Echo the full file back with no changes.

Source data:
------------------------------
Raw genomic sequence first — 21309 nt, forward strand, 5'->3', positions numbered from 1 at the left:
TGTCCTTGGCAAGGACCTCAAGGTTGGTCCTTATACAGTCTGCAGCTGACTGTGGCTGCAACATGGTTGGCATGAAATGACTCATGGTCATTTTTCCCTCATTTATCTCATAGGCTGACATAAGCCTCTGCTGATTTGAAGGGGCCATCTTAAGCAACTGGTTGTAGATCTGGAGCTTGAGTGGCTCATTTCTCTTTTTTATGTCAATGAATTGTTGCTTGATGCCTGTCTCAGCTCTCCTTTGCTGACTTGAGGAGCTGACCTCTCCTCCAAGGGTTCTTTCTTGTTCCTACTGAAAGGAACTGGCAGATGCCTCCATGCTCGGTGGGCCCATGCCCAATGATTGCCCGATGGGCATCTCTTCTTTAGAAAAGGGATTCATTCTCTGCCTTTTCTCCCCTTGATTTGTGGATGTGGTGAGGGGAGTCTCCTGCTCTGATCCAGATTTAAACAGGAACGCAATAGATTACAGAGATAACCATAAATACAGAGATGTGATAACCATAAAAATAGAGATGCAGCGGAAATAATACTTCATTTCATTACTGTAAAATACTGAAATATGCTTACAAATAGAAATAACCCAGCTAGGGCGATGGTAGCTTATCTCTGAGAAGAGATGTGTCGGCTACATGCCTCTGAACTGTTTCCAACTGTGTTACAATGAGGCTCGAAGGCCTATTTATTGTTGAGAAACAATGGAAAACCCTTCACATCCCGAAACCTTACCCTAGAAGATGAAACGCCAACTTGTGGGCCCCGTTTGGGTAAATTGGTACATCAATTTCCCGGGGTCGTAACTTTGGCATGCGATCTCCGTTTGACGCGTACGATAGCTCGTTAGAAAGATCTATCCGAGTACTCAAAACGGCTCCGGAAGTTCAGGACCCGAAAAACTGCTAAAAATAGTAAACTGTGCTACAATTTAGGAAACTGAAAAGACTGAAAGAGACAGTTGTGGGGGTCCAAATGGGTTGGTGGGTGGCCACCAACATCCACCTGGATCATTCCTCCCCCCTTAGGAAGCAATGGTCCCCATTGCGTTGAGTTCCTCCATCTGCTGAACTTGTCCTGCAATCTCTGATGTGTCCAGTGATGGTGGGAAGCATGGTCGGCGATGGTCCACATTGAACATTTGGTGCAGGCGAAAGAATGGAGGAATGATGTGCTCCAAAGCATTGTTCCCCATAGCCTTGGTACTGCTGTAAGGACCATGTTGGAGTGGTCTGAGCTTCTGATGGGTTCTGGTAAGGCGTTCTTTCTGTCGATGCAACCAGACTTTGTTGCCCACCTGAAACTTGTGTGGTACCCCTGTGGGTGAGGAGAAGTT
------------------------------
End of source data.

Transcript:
Raw genomic sequence first — 21309 nt, forward strand, 5'->3', positions numbered from 1 at the left:
TGTCCTTGGCAAGGACCTCAAGGTTGGTCCTTATACAGTCTGCAGCTGACTGTGGCTGCAACATGGTTGGCATGAAATGACTCATGGTCATTTTTCCCTCATTTATCTCATAGGCTGACATAAGCCTCTGCTGATTTGAAGGGGCCATCTTAAGCAACTGGTTGTAGATCTGGAGCTTGAGTGGCTCATTTCTCTTTTTTATGTCAATGAATTGTTGCTTGATGCCTGTCTCAGCTCTCCTTTGCTGACTTGAGGAGCTGACCTCTCCTCCAAGGGTTCTTTCTTGTTCCTACTGAAAGGAACTGGCAGATGCCTCCATGCTCGGTGGGCCCATGCCCAATGATTGCCCGATGGGCATCTCTTCTTTAGAAAAGGGATTCATTCTCTGCCTTTTCTCCCCTTGATTTGTGGATGTGGTGAGGGGAGTCTCCTGCTCTGATCCAGATTTAAACAGGAACGCAATAGATTACAGAGATAACCATAAATACAGAGATGTGATAACCATAAAAATAGAGATGCAGCGGAAATAATACTTCATTTCATTACTGTAAAATACTGAAATATGCTTACAAATAGAAATAACCCAGCTAGGGCGATGGTAGCTTATCTCTGAGAAGAGATGTGTCGGCTACATGCCTCTGAACTGTTTCCAACTGTGTTACAATGAGGCTCGAAGGCCTATTTATTGTTGAGAAACAATGGAAAACCCTTCACATCCCGAAACCTTACCCTAGAAGATGAAACGCCAACTTGTGGGCCCCGTTTGGGTAAATTGGTACATCAATTTCCCGGGGTCGTAACTTTGGCATGCGATCTCCGTTTGACGCGTACGATAGCTCGTTAGAAAGATCTATCCGAGTACTCAAAACGGCTCCGGAAGTTCAGGACCCGAAAAACTGCTAAAAATAGTAAACTGTGCTACAATTTAGGAAACTGAAAAGACTGAAAGAGACAGTTGTGGGGGTCCAAATGGGTTGGTGGGTGGCCACCAACATCCACCTGGATCATTCCTCCCCCCTTAGGAAGCAATGGTCCCCATTGCGTTGAGTTCCTCCATCTGCTGAACTTGTCCTGCAATCTCTGATGTGTCCAGTGATGGTGGGAAGCATGGTCGGCGATGGTCCACATTGAACATTTGGTGCAGGCGAAAGAATGGAGGAATGATGTGCTCCAAAGCATTGTTCCCCATAGCCTTGGTACTGCTGTAAGGACCATGTTGGAGTGGTCTGAGCTTCTGATGGGTTCTGGTAAGGCGTTCTTTCTGTCGATGCAACCAGACTTTGTTGCCCACCTGAAACTTGTGTGGTACCCCTGTGGGTGAGGAGAAGTT